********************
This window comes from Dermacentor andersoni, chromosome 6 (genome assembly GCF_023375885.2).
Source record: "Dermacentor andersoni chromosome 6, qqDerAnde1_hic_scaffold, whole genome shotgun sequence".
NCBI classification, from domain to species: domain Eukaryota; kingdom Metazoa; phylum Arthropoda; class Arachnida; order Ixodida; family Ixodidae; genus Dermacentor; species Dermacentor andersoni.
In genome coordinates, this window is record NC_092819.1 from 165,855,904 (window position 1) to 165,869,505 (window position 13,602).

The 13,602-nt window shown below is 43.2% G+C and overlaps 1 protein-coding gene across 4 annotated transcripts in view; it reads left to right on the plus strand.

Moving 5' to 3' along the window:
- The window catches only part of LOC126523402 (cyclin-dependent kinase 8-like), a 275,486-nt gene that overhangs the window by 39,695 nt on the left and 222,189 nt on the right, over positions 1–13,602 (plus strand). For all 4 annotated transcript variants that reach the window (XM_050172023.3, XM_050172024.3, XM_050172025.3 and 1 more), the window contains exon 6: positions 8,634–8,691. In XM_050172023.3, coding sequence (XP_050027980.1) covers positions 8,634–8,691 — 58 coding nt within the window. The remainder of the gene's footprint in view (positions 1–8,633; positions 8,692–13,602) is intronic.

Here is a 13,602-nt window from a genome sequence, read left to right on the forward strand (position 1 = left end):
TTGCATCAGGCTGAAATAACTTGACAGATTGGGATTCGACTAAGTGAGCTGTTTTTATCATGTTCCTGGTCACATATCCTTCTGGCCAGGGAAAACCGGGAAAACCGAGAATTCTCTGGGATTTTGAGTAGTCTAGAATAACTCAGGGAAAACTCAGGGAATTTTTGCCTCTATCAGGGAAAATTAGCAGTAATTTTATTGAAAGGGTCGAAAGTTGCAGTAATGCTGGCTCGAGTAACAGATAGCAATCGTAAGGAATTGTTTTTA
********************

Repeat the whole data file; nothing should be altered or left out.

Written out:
This window comes from Dermacentor andersoni, chromosome 6 (genome assembly GCF_023375885.2).
Source record: "Dermacentor andersoni chromosome 6, qqDerAnde1_hic_scaffold, whole genome shotgun sequence".
NCBI classification, from domain to species: domain Eukaryota; kingdom Metazoa; phylum Arthropoda; class Arachnida; order Ixodida; family Ixodidae; genus Dermacentor; species Dermacentor andersoni.
In genome coordinates, this window is record NC_092819.1 from 165,855,904 (window position 1) to 165,869,505 (window position 13,602).

The 13,602-nt window shown below is 43.2% G+C and overlaps 1 protein-coding gene across 4 annotated transcripts in view; it reads left to right on the plus strand.

Moving 5' to 3' along the window:
- The window catches only part of LOC126523402 (cyclin-dependent kinase 8-like), a 275,486-nt gene that overhangs the window by 39,695 nt on the left and 222,189 nt on the right, over positions 1–13,602 (plus strand). For all 4 annotated transcript variants that reach the window (XM_050172023.3, XM_050172024.3, XM_050172025.3 and 1 more), the window contains exon 6: positions 8,634–8,691. In XM_050172023.3, coding sequence (XP_050027980.1) covers positions 8,634–8,691 — 58 coding nt within the window. The remainder of the gene's footprint in view (positions 1–8,633; positions 8,692–13,602) is intronic.

Here is a 13,602-nt window from a genome sequence, read left to right on the forward strand (position 1 = left end):
TTGCATCAGGCTGAAATAACTTGACAGATTGGGATTCGACTAAGTGAGCTGTTTTTATCATGTTCCTGGTCACATATCCTTCTGGCCAGGGAAAACCGGGAAAACCGAGAATTCTCTGGGATTTTGAGTAGTCTAGAATAACTCAGGGAAAACTCAGGGAATTTTTGCCTCTATCAGGGAAAATTAGCAGTAATTTTATTGAAAGGGTCGAAAGTTGCAGTAATGCTGGCTCGAGTAACAGATAGCAATCGTAAGGAATTGTTTTTA